b-Turns play an important role in peptide and protein chemistry, biophysics, and bioinformatics. The aim of this research was to study short linear peptides that have a high propensity to form b-turn structures in solution. In particular, we examined conformational ensembles of b-turn forming peptides with a general sequence CBz-L-Ala-L-Xaa-Gly-L-Ala-OtBu. These tetrapeptides, APGA, A(4R)MePGA, and A(4S)MePGA, incorporate proline, (4R)-methylproline, and (4S)-methylproline, respectively, at the Xaa position. To determine the influence of the 4-methyl substituted prolines on the b-turn populations, the NAMFIS (NMR analysis of molecular flexibility in solution) deconvolution analysis for these three peptides were performed in DMSO-d6 solution. The NBO (natural bond orbital) method was employed to gain further insight into the results obtained from the NAMFIS analysis. The emphasis in the NBO analysis was to characterize remote intramolecular interactions that could influence the backbone-backbone interactions contributing to b-turn stability. NAMFIS results indicate that the enantiospecific incorporation of the methyl substituent at the Cg (C4) position of the proline residue can be used to selectively control the pyrrolidine ring puckering propensities and, consequently, the preferred f,y angles associated with the proline residue in b-turn forming peptides. The NAMFIS analyses show that the presence of (4S)-methylproline in A(4S)MePGA considerably increased the type II b-turn population with respect to APGA and A(4R)MePGA. The NBO calculations suggest that this observation can be rationalized based on an n→p* interaction between the N-terminus alanine carbonyl oxygen and the proline carbonyl group. Several other interactions between remote orbitals in these peptides provide a more detailed explanation for the observed population distributions.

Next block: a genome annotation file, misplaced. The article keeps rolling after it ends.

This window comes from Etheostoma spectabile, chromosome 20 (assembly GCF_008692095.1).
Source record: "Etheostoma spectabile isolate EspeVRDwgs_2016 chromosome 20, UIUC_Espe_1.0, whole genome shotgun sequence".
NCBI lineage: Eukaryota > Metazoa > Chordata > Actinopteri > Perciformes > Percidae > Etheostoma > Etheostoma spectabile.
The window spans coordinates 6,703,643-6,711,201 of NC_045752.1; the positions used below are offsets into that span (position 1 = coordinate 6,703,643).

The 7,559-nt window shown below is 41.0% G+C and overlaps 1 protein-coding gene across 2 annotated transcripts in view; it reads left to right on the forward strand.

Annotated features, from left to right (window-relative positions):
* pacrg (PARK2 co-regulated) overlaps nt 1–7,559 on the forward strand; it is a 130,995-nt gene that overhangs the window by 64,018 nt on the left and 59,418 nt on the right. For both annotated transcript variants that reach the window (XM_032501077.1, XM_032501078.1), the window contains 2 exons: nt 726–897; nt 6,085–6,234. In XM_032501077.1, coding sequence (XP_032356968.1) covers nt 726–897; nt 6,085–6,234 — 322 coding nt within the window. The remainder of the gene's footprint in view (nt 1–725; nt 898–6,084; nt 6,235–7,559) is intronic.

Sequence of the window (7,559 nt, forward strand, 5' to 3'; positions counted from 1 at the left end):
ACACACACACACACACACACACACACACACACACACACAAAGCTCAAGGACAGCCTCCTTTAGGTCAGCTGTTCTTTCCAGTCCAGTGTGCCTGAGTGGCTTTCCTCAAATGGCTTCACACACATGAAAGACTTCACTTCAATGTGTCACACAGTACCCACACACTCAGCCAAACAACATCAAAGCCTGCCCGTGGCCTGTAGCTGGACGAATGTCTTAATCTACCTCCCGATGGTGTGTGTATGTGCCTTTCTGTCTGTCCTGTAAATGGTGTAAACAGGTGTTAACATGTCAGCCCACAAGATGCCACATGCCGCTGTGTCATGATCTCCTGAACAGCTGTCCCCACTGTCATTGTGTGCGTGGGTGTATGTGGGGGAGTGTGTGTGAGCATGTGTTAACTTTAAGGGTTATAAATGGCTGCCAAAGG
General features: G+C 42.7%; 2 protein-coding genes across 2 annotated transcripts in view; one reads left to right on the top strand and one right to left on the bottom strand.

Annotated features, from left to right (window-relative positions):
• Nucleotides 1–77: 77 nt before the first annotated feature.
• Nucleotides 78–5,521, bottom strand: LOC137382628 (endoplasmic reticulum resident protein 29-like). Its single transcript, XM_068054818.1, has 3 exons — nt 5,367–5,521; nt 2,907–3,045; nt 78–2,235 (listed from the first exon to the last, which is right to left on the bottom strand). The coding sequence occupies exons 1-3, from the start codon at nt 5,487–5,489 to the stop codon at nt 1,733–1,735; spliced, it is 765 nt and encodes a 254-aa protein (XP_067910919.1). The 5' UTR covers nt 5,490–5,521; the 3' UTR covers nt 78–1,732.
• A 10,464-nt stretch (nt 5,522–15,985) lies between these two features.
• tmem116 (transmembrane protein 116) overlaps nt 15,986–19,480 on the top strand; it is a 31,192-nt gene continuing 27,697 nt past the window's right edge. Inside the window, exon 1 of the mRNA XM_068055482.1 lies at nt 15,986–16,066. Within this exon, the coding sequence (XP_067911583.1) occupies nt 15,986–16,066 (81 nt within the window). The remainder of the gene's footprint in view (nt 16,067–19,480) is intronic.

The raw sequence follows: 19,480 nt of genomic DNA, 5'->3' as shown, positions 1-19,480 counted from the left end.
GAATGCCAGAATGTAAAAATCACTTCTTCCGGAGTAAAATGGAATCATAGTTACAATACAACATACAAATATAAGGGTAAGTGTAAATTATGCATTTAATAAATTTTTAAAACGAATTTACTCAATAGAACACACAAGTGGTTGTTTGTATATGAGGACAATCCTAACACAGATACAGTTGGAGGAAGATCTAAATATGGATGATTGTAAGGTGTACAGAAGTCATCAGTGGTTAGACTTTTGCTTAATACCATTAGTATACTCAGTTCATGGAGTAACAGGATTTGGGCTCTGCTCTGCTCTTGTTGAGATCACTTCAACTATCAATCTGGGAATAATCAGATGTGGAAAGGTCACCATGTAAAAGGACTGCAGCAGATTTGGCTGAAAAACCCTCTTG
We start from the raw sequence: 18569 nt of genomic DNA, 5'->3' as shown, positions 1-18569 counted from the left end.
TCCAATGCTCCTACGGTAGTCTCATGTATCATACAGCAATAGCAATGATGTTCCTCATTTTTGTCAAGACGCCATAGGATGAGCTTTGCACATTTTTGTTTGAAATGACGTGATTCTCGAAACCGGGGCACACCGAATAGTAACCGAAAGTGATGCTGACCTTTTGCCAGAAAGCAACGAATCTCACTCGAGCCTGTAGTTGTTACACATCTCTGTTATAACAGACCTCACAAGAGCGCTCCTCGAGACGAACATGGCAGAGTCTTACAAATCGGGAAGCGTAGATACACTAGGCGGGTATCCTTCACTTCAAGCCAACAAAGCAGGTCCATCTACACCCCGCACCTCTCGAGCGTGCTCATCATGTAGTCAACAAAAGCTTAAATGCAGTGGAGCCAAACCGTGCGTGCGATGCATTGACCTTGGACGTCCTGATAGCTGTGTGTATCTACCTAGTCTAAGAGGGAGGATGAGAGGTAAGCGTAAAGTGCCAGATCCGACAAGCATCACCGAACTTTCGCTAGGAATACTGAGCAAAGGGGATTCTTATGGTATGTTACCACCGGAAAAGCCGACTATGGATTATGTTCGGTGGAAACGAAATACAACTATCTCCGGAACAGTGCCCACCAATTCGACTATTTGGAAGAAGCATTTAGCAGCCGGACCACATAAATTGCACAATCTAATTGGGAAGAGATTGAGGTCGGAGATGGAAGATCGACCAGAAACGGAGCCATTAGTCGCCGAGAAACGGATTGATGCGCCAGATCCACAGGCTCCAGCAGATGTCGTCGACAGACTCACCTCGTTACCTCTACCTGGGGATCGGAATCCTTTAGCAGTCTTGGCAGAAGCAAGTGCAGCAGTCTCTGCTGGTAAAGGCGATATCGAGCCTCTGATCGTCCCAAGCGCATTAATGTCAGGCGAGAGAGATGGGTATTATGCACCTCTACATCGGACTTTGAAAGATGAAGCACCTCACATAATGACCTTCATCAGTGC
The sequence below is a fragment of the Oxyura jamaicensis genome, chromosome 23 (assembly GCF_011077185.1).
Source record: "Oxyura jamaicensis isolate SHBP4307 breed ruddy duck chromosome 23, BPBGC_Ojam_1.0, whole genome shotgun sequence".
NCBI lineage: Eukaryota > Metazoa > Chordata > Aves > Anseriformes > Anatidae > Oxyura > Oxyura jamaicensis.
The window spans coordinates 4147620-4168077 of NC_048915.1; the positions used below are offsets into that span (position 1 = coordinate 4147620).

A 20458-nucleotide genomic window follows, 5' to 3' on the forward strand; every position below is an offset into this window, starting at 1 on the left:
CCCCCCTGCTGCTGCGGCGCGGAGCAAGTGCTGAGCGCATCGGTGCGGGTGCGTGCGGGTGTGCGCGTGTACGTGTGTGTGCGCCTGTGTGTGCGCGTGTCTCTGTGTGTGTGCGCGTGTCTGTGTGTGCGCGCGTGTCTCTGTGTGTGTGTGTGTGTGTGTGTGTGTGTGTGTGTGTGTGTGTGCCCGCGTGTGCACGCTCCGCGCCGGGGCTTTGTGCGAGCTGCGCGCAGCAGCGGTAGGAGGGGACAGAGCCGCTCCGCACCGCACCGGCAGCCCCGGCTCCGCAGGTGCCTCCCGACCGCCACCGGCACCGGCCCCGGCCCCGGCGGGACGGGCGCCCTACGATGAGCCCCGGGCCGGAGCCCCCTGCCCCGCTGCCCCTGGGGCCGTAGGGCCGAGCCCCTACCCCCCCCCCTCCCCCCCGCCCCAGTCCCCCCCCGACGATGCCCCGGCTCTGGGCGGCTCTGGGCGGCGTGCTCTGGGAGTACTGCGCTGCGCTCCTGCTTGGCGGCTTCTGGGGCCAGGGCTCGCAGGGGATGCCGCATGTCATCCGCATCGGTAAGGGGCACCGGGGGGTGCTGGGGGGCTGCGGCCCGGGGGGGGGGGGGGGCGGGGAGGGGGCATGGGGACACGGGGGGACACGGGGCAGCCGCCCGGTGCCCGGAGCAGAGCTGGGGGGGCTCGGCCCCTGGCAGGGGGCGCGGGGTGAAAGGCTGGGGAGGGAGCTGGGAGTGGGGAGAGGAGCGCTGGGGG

|Journal||ORGANIC AND BIOMOLECULAR CHEMISTRY|
|Publication status||Published - 2010|
|MoE publication type||A1 Journal article-refereed|